BROOKLYN, N.Y. – Over the course of a thrilling, extraordinary six-game series, the Florida Panthers carried the play and often outplayed their opponent. And in the end it didn’t matter.
It didn’t matter because hockey is a weird game. In a fast, free-flowing sport where players change on the fly and ugly bounces or strange deflections are so often meaningful, individuals rarely exhibit any firm control over outcomes. That’s particularly true when half of the games in a playoff series are decided in sudden death overtime.
“In overtime in the playoffs anything can happen,” said Panthers forward Vincent Trocheck. “Anyone can score at any minute. It just sucks that it wasn’t us.”
Throughout the series, the New York Islanders didn’t seem to be able to consistently hit Florida’s fastball at 5-on-5. The territorial matchup was lopsided. New York needed more than their fair share of breaks, stellar goaltending, potent special teams and three overtime victories to overcome Florida’s edge in the run of play.
“I thought were were in control of the series most nights,” Panthers coach Gerrard Gallant said after the game. “I thought we were the better team most nights.
“And I don’t think the hockey gods were with us at all,” he added.
The Hockey Gods were cruel to the Panthers, it’s true, but you can’t exactly blame them for favouring the team with John Tavares, who played as if he were their representative on earth.
The 25-year-old Islanders captain scored both of his club’s goals in Sunday night’s 2-1 double-overtime victory. He had nine points in the six-game series. He effectively carried an otherwise overmatched team to victory.
“It’s hard to even believe it’s over,” Tavares told the media following the first playoff series win of his career. “Hard fought. Give Florida a lot of credit. That was a heck of a series.
“Every game was tight, and obviously to get over that hump, we’re looking forward to the next one,” continued Tavares. “Great to reward our fans, I know they’ve been waiting a long time. A lot of us have been here a while.”
It was certainly a long-time coming for the Islanders. The club drafted Tavares seven years ago, in the midst of an extended rebuilding phase. It’s been a generation – 23 years – since the club last won a playoff series. History was made on Sunday night in Brooklyn.
“That’s what you’re proud of: the guys,” Islanders head coach Jack Capuano said of his club in his post-game press conference. “We went through a rebuilding stage, as a young hockey club we went through some tough times.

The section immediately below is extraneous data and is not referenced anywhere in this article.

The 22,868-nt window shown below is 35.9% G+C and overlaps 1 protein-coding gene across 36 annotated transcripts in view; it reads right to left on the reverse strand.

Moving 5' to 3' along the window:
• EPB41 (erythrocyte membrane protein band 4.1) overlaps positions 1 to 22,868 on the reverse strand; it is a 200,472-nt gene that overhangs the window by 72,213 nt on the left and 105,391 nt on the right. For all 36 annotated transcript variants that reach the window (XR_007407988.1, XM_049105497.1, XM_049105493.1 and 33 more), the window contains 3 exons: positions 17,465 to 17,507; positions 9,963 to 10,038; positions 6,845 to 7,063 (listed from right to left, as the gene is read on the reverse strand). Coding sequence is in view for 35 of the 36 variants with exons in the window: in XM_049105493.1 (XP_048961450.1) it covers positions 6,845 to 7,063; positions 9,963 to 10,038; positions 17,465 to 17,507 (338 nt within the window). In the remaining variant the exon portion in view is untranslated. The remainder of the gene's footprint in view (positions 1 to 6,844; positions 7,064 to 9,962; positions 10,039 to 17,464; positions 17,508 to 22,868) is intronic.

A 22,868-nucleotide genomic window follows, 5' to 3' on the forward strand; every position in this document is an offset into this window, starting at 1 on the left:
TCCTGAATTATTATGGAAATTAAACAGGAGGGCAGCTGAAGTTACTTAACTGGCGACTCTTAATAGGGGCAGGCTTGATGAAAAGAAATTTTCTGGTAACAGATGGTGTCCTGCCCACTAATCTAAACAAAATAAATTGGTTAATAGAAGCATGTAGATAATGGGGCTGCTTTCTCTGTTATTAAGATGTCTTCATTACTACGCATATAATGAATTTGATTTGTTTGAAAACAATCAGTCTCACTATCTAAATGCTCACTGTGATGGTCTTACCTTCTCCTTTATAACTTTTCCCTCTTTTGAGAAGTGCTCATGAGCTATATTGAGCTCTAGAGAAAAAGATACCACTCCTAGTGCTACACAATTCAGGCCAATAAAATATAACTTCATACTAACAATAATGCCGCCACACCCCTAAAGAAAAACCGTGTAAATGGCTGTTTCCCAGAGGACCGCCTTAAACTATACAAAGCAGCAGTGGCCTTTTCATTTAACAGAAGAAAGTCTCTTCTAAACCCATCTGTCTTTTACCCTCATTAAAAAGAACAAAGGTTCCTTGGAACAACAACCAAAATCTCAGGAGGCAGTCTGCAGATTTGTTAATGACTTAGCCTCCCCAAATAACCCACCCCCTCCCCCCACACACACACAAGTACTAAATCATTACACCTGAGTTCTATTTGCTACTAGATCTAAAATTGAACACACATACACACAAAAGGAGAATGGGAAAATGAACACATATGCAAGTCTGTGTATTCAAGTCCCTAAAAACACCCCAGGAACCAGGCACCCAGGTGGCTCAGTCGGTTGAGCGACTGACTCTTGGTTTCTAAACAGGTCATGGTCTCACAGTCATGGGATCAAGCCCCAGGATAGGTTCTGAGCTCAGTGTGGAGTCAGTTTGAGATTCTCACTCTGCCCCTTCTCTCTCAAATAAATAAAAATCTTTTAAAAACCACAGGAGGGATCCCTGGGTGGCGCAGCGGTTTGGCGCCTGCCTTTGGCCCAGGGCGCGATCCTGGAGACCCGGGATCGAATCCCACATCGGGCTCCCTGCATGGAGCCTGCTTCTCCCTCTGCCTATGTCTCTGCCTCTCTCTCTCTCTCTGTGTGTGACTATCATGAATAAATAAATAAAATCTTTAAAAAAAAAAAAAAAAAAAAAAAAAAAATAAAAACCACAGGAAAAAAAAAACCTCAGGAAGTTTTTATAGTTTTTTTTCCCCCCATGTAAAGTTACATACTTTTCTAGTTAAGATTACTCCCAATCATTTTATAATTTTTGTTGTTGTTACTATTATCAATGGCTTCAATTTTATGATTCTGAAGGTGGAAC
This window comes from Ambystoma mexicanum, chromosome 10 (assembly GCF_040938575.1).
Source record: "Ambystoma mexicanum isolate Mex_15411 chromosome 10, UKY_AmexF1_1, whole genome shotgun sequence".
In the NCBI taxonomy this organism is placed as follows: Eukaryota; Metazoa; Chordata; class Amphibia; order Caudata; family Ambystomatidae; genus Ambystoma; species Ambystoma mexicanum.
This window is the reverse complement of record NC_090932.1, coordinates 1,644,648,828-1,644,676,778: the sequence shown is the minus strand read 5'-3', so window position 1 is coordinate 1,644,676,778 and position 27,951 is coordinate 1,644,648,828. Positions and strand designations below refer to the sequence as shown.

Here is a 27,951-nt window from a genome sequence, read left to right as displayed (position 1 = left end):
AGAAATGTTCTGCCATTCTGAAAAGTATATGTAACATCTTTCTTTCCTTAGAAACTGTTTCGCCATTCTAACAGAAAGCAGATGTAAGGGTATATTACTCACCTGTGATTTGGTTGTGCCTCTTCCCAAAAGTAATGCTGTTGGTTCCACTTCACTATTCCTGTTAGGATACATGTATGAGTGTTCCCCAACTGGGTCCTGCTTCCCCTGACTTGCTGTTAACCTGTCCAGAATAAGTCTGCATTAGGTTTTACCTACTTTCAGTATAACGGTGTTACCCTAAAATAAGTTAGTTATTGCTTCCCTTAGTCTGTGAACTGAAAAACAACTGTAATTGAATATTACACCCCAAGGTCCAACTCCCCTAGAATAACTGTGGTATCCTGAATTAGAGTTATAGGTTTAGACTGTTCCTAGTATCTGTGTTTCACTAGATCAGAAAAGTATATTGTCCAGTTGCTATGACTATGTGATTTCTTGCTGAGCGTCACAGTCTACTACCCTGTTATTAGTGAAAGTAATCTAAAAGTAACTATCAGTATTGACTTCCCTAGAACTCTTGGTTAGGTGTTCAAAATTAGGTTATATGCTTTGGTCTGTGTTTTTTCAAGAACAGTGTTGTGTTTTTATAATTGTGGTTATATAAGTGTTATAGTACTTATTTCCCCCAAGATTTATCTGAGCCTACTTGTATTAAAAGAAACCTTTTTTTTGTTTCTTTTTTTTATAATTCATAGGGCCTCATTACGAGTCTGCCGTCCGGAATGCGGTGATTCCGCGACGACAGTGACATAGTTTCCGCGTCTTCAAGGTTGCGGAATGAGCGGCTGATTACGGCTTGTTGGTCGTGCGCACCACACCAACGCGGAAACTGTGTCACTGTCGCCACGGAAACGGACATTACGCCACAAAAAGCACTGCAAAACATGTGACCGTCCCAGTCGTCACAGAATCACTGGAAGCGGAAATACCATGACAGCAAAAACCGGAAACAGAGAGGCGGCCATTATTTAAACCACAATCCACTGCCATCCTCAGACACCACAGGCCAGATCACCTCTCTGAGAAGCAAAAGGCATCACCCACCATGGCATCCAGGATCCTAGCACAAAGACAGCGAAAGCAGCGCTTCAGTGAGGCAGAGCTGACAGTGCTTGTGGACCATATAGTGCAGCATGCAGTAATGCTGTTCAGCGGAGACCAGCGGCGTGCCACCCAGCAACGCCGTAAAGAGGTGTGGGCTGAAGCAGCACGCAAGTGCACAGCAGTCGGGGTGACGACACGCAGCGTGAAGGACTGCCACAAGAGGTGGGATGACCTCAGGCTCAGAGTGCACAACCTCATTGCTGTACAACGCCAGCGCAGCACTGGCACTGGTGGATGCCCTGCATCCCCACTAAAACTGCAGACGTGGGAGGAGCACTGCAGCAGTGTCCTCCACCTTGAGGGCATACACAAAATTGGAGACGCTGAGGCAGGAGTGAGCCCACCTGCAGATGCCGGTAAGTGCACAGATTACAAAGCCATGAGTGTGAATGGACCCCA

“We knew eventually we’d get to this point,” he continued. “For them just to stay with it, I can’t be more proud of the group, led by our captain. It is fitting that he gets the tying goal and then just a great individual play off the rebound in overtime.”
Tavares’ two goals were marvels of hockey awareness and good fortune. The game-tying goal in particular seemed like a gift from the hockey gods.
Panthers goaltender Roberto Luongo, who would’ve stolen the game had Florida come out on top, made a stunning, lunging save off of Islanders forward Nikolai Kulemin. Luongo was sure the puck was beneath him. His defencemen were sure the puck was beneath him.
The Barclays Center crowd was sure the puck was beneath him.
In a building filled with over 15,000, Tavares was perhaps the only soul that didn’t assume the play was dead. He found the puck in the blue and tied the game.
Tavares’ preternatural awareness made for a great play and a big moment. And it set up an even bigger goal 30 overtime minutes later, when the Islanders captain got a handle on his own rebound and used his league-best edge work to tuck the puck into the net on a wraparound.
It was a goal that Islanders fans won’t soon forget. And it was timely, because the Islanders captain could feel himself fading by that point.
“If that didn’t go in, my legs started cramping pretty hard in that pile,” Tavares said.
“When he went to shoot the first one I took a step out (to) challenge more and I think it ricocheted off our guy’s stick,” said Luongo of how the game-winner unfolded. “(I) kind of made the save but I was off balance so I wasn’t able to recover for the wraparound so you have to give him credit.
“He’s a hell of a player,” Luongo continued, addressing Tavares’ excellence. “And he pretty much won that series by himself.”
Luongo has been around a long time. He’s seen it all. And in this case, he’s absolutely right.
In a series in which no team recorded a single ‘clear victory’ and both goaltenders were superb, the Islanders won this series because they employ John Tavares and the Panthers don’t. Or at least they don’t yet.
Florida has some key young pieces who acquitted themselves very well this season. In Aleksander Barkov, 20, and Aaron Ekblad, 19, the Panthers have core pieces at crucial positions. They’re already formidable and their best days are ahead of them.
“I think anybody that knows hockey and knows our team, knows how good our young players are, and knows how good we’re going to be for the next number of years,” Gallant said.
At some point in the future, perhaps Ekblad and Barkov will have their Tavares moment. Tavares though, his time is now. He knows it and he delivered.
“I’m only 25, but I’ve been in the league seven years now, and we want to take advantage of this,” Tavares said of moving on to the second round. “I’m just trying to play my game and play hard, and when you get an opportunity, you want to put it in.”